The UAE has launched a 12-year plan to protect and revive the country’s dwindling fish stocks.

The plan, launched by the Ministry of Climate Change and Environment and the Environment Agency — Abu Dhabi on the second day of the World Ocean Summit, calls for stronger management of commercial and recreational fishing, increased aquaculture research to support fish stock improvement, and the installation of artificial reefs that will be marked as protected areas. The key action recommendations aim to rehabilitate marine habitats and fish populations.

The UAE National Framework for Sustainable Fisheries 2019-2030 picks up from the UAE Sustainable Fisheries Programme that ran from 2014 to 2018. It the country’s first national recovery plan for fisheries and is slated for execution by 2030 — a deadline chosen based on the global average length of time it takes for fish populations to recover.

“At present, we are facing a two-fold challenge — first, we are working to sustain our fisheries and allow them to replenish. At the same time, we have the responsibility of meeting the growing market demand for fish,” said Dr Thani Al Zeyoudi, Minister of Climate Change and Environment.

“The UAE National Framework for Sustainable Fisheries will help us strike a balance between the two priorities. This monumental step for our nation will enable us to preserve our long-standing fishing tradition for years to come. Together with EAD and key government authorities and in consultation with our fishing community, we are confident that this framework will guide us towards a sustainable future for the UAE’s fisheries sector.”

The framework was developed in response to the stark results from last year’s Fisheries Resources Assessment Survey, compiled with insights from more than 300 members of the UAE fishing community.

The survey revealed the severe depletion of the UAE’s fish stocks due to overfishing. The three species hit hardest are hamour (orange-spotted grouper), shaari (spangled emperor) and farsh (painted sweetlips). Populations of these fish have declined to just 10 per cent of their adult (reproductive) stock size remaining and are overexploited by up to five times the sustainable limit.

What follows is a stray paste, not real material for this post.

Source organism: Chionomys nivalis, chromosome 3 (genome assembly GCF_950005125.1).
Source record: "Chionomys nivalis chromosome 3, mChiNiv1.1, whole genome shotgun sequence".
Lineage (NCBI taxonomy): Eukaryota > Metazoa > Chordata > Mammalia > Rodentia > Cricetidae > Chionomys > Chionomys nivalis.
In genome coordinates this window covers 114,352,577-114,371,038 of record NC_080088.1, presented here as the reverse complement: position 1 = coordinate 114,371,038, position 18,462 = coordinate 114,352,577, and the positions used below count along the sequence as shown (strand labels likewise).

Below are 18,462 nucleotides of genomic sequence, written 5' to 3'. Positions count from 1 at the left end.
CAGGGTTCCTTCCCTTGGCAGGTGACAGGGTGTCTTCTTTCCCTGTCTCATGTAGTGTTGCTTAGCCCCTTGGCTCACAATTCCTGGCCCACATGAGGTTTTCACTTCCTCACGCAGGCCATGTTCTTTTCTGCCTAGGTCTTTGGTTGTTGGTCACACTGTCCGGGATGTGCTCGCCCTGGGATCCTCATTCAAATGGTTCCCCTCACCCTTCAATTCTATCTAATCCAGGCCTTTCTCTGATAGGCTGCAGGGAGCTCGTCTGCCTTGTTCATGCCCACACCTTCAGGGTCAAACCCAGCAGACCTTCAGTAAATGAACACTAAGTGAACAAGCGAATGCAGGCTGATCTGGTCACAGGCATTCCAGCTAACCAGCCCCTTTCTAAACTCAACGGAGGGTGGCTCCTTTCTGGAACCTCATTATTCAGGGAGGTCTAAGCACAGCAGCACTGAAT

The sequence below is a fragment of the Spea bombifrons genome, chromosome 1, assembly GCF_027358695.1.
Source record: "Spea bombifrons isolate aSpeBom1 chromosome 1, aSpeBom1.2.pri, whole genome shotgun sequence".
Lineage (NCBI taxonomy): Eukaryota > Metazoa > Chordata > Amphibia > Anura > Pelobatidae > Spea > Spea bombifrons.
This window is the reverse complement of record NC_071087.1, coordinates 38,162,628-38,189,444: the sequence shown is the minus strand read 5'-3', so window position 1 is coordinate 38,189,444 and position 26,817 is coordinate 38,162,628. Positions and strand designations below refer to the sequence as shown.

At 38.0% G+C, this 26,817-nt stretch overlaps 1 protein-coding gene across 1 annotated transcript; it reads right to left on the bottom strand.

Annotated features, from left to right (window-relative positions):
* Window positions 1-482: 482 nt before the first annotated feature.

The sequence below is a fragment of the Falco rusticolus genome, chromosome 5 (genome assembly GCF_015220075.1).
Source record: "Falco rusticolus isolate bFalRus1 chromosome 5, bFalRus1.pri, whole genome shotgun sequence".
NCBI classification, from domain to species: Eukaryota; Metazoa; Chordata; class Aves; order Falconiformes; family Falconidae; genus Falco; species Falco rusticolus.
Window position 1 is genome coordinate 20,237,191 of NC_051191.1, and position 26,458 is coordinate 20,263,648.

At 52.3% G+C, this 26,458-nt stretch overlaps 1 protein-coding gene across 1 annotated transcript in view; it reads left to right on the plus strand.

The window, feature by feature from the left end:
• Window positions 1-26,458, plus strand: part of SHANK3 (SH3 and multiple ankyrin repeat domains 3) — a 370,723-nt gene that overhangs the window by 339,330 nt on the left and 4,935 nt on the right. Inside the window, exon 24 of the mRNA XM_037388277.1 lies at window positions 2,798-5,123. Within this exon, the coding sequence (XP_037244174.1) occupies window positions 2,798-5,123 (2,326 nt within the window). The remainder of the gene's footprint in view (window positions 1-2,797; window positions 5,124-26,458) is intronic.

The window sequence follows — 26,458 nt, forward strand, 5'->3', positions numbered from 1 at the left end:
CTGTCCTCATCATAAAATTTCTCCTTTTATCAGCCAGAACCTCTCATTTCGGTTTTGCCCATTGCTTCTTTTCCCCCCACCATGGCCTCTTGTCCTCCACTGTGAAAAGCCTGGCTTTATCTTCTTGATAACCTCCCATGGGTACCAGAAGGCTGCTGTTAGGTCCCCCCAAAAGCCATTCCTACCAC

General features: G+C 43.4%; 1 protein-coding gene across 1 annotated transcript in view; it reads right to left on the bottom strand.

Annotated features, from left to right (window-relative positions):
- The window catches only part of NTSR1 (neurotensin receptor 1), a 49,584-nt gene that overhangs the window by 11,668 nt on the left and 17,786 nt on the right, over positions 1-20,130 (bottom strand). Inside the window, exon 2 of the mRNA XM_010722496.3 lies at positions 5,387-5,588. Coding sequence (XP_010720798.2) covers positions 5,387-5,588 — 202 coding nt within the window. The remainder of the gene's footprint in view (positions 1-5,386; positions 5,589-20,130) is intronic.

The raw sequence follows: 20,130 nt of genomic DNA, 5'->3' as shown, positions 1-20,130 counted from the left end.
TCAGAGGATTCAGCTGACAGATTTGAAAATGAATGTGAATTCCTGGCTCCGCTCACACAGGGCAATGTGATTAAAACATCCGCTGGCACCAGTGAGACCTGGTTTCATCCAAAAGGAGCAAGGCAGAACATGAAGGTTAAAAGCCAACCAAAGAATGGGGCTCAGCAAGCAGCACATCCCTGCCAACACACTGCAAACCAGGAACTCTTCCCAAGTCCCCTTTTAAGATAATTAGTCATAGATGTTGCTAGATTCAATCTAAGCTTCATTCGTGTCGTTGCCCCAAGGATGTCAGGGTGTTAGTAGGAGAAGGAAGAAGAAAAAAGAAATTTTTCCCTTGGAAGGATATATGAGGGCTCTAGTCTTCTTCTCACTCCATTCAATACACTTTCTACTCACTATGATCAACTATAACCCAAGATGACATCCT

The framework sets a target of at least 30 percent of adult fish, as well as the minimum threshold that international standards prescribe for sustainable fish stocks.

The rapid growth in population worldwide has put immense pressure on the oceans, with a demand for fish increasing in tandem. The UAE’s marine environment is equally under pressure as a result of overfishing, coastal developments leading to the loss and degradation of key habitats and water quality, cumulative desalination activities, pollution and climate change.

Three climate change studies by EAD and the Abu Dhabi Global Environmental Data Initiative predicted a 26 percent decline in fish catch by 2090. Illegal fishing, use of banned fishing gear, catching of prohibited species, flouting laws on fish size limits, as well as unreported significant catch through recreational fishing are all adversely affecting the country’s fish stocks. (The National)